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China data woes end STI upward streak

This article is more than 12 months old

Worse-than-expected figures indicate further weakness in world's second-largest economy, signs of global slowdown

Asian markets declined broadly yesterday, following news of worse-than-expected Chinese data indicating further weakness in the world's second-largest economy and signs of a global slowdown.

For the month of December, China's exports shrank 4.4 per cent from a year earlier, the largest drop in two years. Its imports fell 7.6 per cent, the most since July 2016. Analysts had forecast exports and imports to grow by 3 per cent and 5 per cent, respectively.

The unexpected contraction overshadowed the markets' optimism from last week's trade talks between Washington and Beijing.

Stock markets in South-east Asia were particularly hard hit by the news, as China is the region's largest trading partner.

In Singapore, the Straits Times Index (STI) started the day strongly with a momentary spike above 3,200 at market open.

However, it reversed course shortly after and spent the rest of the day trending downwards to close at 3,173.46, down 25.19 points or 0.79 per cent.

The decline ended a six-day winning streak that saw the STI climb nearly 140 points from a low of 3012.88, but analysts have predicted upside ahead.

DBS strategists said yesterday that they expect the STI to recover to 3,500,on the assumptions that US-China trade frictions ease, the US Federal Reserve hikes interest rates just once or not at all this year, and Asian currencies see their lows against the US dollar.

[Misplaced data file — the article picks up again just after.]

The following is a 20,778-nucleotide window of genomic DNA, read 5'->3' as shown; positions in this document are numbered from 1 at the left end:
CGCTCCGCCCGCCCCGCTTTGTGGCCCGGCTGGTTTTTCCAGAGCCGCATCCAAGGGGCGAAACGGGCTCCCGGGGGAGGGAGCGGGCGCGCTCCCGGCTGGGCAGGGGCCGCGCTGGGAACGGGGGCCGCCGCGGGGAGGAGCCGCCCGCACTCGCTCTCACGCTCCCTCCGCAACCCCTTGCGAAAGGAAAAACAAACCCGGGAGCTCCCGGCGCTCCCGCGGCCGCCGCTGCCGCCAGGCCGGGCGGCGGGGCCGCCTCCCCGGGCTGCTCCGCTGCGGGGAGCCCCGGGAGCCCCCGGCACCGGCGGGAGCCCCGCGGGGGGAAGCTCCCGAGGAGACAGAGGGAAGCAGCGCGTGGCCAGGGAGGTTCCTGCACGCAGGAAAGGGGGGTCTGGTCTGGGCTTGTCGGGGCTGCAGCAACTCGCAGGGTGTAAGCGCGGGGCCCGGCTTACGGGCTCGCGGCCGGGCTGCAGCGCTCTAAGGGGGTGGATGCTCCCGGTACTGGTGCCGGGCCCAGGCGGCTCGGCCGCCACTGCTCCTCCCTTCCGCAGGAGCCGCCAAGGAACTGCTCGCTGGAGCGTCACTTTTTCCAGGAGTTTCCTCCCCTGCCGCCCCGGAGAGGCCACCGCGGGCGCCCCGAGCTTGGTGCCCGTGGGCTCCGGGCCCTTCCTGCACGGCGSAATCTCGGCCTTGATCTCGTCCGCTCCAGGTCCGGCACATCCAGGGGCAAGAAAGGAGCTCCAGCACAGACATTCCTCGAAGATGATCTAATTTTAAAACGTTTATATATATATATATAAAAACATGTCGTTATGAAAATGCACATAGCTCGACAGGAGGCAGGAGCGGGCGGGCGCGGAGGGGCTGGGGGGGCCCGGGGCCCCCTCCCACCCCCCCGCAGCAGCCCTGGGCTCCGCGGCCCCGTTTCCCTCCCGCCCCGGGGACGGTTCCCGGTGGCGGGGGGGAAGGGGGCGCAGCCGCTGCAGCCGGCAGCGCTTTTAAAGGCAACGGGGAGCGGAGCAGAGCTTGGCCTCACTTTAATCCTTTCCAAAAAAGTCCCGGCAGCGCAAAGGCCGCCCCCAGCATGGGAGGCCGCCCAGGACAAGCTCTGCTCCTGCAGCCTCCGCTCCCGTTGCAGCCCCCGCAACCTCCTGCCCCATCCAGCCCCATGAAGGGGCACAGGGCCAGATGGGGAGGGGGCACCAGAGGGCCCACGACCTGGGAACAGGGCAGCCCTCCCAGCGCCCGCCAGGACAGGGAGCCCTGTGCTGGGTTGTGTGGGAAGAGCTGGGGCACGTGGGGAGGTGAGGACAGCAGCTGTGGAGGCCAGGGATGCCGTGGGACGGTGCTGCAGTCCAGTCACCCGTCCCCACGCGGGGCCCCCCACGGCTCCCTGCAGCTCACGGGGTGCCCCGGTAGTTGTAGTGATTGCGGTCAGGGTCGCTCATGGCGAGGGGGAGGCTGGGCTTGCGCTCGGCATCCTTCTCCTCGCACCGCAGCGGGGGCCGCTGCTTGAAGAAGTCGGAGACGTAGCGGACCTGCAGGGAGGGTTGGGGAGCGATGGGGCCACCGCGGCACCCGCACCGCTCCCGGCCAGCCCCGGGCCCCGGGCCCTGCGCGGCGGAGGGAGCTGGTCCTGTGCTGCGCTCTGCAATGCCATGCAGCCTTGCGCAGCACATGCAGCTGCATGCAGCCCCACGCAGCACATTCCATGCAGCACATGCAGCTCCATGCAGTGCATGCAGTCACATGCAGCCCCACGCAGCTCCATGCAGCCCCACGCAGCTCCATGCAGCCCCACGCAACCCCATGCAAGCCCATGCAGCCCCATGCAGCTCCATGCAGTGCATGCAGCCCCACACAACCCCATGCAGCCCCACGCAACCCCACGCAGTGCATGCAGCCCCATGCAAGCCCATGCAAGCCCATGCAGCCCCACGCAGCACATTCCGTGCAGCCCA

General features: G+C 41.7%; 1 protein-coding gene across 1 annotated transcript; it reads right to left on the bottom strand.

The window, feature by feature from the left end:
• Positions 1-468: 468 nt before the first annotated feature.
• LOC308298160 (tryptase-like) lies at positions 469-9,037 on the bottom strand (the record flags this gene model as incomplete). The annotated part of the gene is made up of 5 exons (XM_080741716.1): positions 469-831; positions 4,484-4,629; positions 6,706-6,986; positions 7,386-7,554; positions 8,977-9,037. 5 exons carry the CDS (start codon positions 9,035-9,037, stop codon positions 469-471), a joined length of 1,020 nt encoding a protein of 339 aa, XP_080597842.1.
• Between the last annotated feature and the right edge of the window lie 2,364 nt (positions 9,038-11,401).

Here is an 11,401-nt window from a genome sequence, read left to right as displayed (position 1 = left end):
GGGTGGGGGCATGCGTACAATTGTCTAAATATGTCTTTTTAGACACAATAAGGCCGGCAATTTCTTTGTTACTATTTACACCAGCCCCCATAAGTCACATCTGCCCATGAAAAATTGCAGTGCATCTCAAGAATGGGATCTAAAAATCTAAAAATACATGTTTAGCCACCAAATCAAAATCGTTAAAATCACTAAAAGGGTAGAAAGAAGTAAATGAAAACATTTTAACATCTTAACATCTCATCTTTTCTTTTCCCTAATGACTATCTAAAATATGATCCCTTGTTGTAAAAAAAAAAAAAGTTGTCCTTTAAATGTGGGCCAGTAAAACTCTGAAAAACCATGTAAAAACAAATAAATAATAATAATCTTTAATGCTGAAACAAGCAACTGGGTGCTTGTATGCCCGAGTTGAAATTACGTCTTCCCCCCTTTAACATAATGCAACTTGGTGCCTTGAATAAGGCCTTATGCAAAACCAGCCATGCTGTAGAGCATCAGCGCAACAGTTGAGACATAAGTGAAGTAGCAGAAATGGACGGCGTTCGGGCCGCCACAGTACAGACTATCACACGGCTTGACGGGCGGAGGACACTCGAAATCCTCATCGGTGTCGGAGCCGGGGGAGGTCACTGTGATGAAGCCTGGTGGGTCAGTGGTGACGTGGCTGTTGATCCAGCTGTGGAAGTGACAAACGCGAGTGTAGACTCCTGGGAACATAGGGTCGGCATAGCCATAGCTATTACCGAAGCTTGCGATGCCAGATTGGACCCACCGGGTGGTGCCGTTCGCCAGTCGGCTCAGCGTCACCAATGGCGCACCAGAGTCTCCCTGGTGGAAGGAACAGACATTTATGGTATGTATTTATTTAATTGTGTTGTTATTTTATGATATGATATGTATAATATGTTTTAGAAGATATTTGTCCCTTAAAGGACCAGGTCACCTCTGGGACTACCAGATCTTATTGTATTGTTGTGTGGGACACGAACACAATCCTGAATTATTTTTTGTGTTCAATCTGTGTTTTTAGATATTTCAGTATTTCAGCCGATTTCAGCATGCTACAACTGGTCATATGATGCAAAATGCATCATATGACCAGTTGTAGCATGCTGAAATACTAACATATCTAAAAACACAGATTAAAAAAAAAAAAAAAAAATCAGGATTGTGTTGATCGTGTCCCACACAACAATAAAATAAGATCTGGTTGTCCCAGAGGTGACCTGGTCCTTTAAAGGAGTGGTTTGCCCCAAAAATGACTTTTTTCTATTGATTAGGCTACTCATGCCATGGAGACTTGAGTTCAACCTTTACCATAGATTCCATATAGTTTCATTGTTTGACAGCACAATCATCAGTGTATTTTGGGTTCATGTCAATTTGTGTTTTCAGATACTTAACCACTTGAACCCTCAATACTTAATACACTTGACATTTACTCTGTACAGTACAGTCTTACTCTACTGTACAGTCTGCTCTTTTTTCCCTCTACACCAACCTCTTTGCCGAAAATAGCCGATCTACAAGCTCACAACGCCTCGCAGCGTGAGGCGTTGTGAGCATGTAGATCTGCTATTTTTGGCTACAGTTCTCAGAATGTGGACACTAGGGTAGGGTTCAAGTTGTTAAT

"Near term, we continue to adopt a more guarded stance as more companies could sound the caution bell at the upcoming results season and the earnings recession trend may extend for at least two more quarters," they added.

Some 1.28 billion securities worth $727.42 million changed hands, which worked out to an average unit price of $0.57 per security. Losers beat gainers 242 to 142.

All but seven STI constituents ended the day in the red, with financials and industrials the biggest drags on the index.

OCBC Bank gave up 15 cents or 1.29 per cent to end at $11.50, while DBS Bank lost 21 cents or 0.85 per cent to close at $24.57.

Industrials mostly ended lower as well, except for ST Engineering which managed a 0.28 per cent gain, or one cent, to close at $3.58.

The only other STI counter to end in the black was ThaiBev. The spirits-maker rose two cents to $0.70 on volume of 60.1 million shares.

A Bloomberg report yesterday noted that the counter was likely to move on news that its rival Anheuser-Busch InBev is considering an initial public offering of its Asian operations. Exotix Capital analyst Nirgunan Tiruchelvam told Bloomberg that the rumoured IPO would show ThaiBev and its subsidiary Sabeco to be " undervalued".

Four of the five STI counters that stayed unchanged were under trading halts related to a $11 billion deal between CapitaLand and Ascendas-Singbridge to create Asia's largest diversified real estate group. They were Ascendas Real Estate Investment Trust, CapitaLand Commercial Trust, CapitaLand and CapitaLand Mall Trust.

Among actively traded stocks, Best World International gained 12 cents or 4.5 per cent on volume of 3.7 million to close at $2.76, following news that it is investing in A*Star spin-off Celligenics through a share subscription agreement.

It plans to invest around $5.63 million for a 12.5 per cent stake in the biomedical start-up and will have the right to later subscribe for new shares to increase its stake to 15 per cent.

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